Mr. Cox acknowledged that Mr. Ford approached him in 2012 concerning what Mr. Ford considered an overcharge of assessments as to his property. Ultimately the parties were unable to amicably resolve the dispute, leading to this litigation. According to Mr. Cox, the litigation expenses in this case stemmed from the Association's need to respond to Mr. Ford's motions, the multiple continuances granted to Mr. Ford, and "Mr. Ford's lack of cooperation [throughout the litigation, which] has driven up the attorney's fees in this case[.]" Mr. Cox denied that he ever gave any assurances to the Fords that their property would be assessed as a single lot; according to Mr. Cox, he lacked the authority to make such an assurance. Mr. Cox admitted, however, that he could not know whether another Association board member or employee made such an assurance to the Fords. Mr. Cox further admitted that Mr. Ford had made some payments since 2012 on the assessment, but not the entirety of what the Association contended was owed.

         Tamela Moss, an employee of the Association's management company testified regarding both the assessment allegedly owed by Mr. Ford and the costs associated with the litigation. According to Ms. Moss, the Fords were initially assessed for two lots, but it was later determined that he should be assessed on only 1.6 lots. At that time, Ms. Moss testified that the Association "went back and calculated, verified everything, and . . . did all the adjustments." Ms. Moss testified that Mr. Ford paid the assessment in full the first two years after the purchase of the property, but even after the assessment was reduced to reflect only a 1.6 Lot Share, Mr. Ford failed to make a full payment to the assessment after 2012. Instead, Mr. Ford only paid for one Lot Share. According to Ms. Moss, using the 1.6 Lot Share to calculate Mr. Ford's assessment, Mr. Ford owed unpaid assessments on Lot 1 in the amounts of $3, 401.74 and $4, 939.32. Ms. Moss admitted, however, that Mr. Ford made a payment of $1, 175.00 on the Lot 1 assessment for which he had yet to be credited.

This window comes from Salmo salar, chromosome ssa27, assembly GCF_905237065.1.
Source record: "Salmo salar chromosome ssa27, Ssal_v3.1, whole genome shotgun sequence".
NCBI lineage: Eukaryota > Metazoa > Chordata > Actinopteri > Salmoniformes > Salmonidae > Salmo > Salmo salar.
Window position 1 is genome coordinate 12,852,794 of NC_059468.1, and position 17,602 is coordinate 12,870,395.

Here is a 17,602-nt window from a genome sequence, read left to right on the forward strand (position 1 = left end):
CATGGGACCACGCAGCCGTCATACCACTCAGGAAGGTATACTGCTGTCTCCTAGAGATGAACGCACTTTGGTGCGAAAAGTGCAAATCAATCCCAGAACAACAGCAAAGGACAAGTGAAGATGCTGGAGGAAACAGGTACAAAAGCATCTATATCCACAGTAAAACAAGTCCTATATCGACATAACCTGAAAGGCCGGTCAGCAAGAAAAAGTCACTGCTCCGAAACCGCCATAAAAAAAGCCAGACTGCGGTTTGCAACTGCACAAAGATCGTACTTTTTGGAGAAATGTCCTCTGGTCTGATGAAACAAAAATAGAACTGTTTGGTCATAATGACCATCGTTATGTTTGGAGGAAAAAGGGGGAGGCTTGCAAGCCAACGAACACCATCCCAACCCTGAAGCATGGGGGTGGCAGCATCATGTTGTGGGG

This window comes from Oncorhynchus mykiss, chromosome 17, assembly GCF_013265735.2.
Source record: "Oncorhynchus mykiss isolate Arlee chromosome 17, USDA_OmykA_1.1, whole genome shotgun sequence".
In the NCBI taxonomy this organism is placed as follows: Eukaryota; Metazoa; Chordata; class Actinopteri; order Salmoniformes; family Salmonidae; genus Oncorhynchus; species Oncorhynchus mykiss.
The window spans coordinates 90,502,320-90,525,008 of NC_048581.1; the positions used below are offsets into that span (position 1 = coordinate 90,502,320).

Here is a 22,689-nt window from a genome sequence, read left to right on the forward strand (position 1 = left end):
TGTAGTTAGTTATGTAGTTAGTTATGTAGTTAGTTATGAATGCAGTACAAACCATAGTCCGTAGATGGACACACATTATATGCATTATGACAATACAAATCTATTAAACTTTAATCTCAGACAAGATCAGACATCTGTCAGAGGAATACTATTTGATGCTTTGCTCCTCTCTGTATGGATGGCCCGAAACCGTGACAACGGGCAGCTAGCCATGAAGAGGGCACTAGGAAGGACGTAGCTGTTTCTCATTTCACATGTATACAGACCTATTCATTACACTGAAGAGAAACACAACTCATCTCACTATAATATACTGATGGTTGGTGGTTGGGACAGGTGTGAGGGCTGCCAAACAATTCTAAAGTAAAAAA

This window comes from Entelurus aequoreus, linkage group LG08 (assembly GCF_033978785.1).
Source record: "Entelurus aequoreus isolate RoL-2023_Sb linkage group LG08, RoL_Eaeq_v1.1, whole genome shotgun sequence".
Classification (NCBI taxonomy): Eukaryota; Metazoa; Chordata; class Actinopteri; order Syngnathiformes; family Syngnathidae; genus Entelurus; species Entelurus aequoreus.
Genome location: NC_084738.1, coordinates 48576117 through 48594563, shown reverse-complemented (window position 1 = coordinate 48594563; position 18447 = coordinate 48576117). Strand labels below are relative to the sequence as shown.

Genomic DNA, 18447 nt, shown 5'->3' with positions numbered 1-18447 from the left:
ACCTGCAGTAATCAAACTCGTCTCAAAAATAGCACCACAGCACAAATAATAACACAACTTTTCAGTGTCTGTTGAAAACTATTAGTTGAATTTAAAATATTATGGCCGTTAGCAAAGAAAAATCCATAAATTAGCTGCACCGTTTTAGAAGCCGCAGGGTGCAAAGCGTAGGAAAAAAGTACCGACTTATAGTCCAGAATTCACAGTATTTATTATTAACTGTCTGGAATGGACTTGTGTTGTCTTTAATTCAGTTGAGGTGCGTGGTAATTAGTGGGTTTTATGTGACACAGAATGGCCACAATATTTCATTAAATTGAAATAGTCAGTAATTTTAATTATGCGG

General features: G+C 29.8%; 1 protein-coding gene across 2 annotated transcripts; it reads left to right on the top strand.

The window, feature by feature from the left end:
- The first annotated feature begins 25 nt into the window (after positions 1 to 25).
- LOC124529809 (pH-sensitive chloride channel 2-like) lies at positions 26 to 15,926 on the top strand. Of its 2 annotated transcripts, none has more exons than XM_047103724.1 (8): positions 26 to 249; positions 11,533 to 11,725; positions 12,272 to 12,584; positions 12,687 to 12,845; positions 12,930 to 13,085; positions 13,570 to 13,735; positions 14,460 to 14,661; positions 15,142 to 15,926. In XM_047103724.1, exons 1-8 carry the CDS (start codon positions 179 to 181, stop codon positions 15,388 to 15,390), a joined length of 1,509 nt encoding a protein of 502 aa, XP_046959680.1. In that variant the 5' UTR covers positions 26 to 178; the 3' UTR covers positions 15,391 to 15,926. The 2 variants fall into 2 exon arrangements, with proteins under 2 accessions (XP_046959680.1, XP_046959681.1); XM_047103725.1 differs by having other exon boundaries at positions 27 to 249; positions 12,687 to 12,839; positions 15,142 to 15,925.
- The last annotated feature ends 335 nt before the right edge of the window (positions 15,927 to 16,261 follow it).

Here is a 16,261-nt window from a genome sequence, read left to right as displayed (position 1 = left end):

Ms. Moss also testified that the Association incurred costs of $2, 500.00 from her management company relative to the litigation, which had apparently been included in Ms. Moss's prior $4, 939.32 figure concerning the unpaid assessment on Lot 2. Ms. Moss explained that she "put in considerable over-time which [her] boss had to pay [her] for, " as the dispute between the Association and the Fords "hijacked [her] work life." Ms. Moss testified that the Association was required to reimburse the management company for these costs, as the costs were related to the Association's effort to collect outstanding assessments. Ms. Moss admitted, however, that this was not a typical cost assessed to a homeowner, but was merely a result of the extensive litigation.

         Ms. Moss next testified that the Association incurred legal fees of $68, 018.75, which had been paid by the Association at the time of trial. Through Ms. Moss, counsel for the Association presented billed and paid invoices for legal fees totaling $68, 018.75 and asked that the invoices be admitted into evidence. Counsel for Mr. Ford initially objected to the admission of the invoices on the basis that he had not been given the bills in discovery. The trial court thereafter granted Mr. Ford a short recess to allow his counsel time to review the bills. At the resumption of trial, Mr. Ford's counsel stated that he had been able to superficially review the invoices. Mr. Ford's counsel did not renew his objection to the bills or offer any additional objections as to their admissibility. The invoices were therefore admitted as exhibits.

         In contrast to the testimony of Mr. Cox and Ms. Moss, Mr. Ford testified that he should be assessed only a single Lot Share for his property. Specifically, Mr. Ford testified that although he was initially aware that his property "would be assessed two lot fees, " Ms. Moss informed him prior to the closing on the property that he could easily obtain permission from the Association to only pay a single lot fee. Mr. Ford testified that based upon this assurance, he and Dr. Ford decided to purchase the property and address the proper calculation of the assessment "down the road." According to Mr. Ford, he and Dr. Ford paid fees on "two full lots" at the time of closing on the property and for a period of two years thereafter. Mr. Ford testified that he later sent a letter to the Association formally asking that he only be charged an assessment for a single lot. Mr. Ford testified that the Association admitted that it had made a mistake in assessing the Fords for two full lots, but refused to reduce the assessment to a single lot. Instead, the Association indicated that the Fords pay a full assessment on Lot 1 and a pro-rated assessment for Lot 2, reflecting the amount of Lot 2 actually owned by the Fords. Mr. Ford testified that even after the Association conceded that the Fords only owed an assessment on 1.6 lots, they received a letter from the Association requesting payment for two full Lot Shares.